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According to a new joint survey on student loan debt and housing released by the National Association of REALTORS® and SALT®, a consumer literacy program provided by nonprofit American Student Assistance®, 71% of non-homeowners repaying their student loans on time believe their debt is impeding on their ability to purchase a home.

The results also revealed that student debt postponed four in 10 borrowers from moving out of a family member’s household after graduating college. A little over a majority of those polled (52 percent) expect to be delayed by more than five years from purchasing a home because of repaying their student debt.

In the last 10 years, students themselves have gone from paying 30% of college costs, to paying close to 50% of their own college costs.  This has resulted in driving up the outstanding student loans in the US from $350 billion to a staggering $1.2 trillion over the past 10 years.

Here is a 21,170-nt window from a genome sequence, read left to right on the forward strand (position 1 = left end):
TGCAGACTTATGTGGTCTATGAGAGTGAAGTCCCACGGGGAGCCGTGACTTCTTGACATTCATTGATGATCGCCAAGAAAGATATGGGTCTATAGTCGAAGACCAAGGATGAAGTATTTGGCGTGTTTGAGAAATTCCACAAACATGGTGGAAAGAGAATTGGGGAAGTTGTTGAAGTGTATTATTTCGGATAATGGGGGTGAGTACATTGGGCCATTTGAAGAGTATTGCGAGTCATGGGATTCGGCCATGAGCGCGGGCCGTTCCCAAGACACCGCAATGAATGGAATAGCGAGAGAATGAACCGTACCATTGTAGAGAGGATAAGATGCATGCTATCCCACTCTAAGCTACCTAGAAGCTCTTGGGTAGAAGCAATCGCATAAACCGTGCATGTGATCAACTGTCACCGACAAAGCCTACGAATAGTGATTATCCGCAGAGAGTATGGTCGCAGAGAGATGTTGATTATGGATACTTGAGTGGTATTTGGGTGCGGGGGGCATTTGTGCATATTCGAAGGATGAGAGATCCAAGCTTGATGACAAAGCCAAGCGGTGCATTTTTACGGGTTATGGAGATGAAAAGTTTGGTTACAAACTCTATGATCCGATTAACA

Here are three things you can do right now to help your children or grandchildren prepare for the first major investment of their lives:

  1. Engage the student early on so that they start thinking of college as more of an investment in their future vs. simply another life experience. Otherwise, it could be one heck of an expensive experience for them and for you!  Talk to them about what it may be like to pay off $30,000, $50,000 or $100,000 in debt over a 15-20 year timeframe.  Calculate the monthly payments and help them understand that studying hard to get a scholarship could literally mean saving $500 - $1,000/month for the next 20 or 30 years!  Then, pull out some travel catalogues and car magazines.  Help them visualize all the amazing life experiences they can buy for $1,000/month.  Now, ask them to choose between THAT and the alternative ways of spending time that don't result in scholarships.
  2. Start budgeting as soon as possible.  Click here to view a great college savings calculator on the College Board web site.  This can help you determine how much you need to start saving each year.
  3. Talk to me about restructuring some of your debt, cash flow and home equity while interest rates are still low.  You never know what your options are until you have the conversation.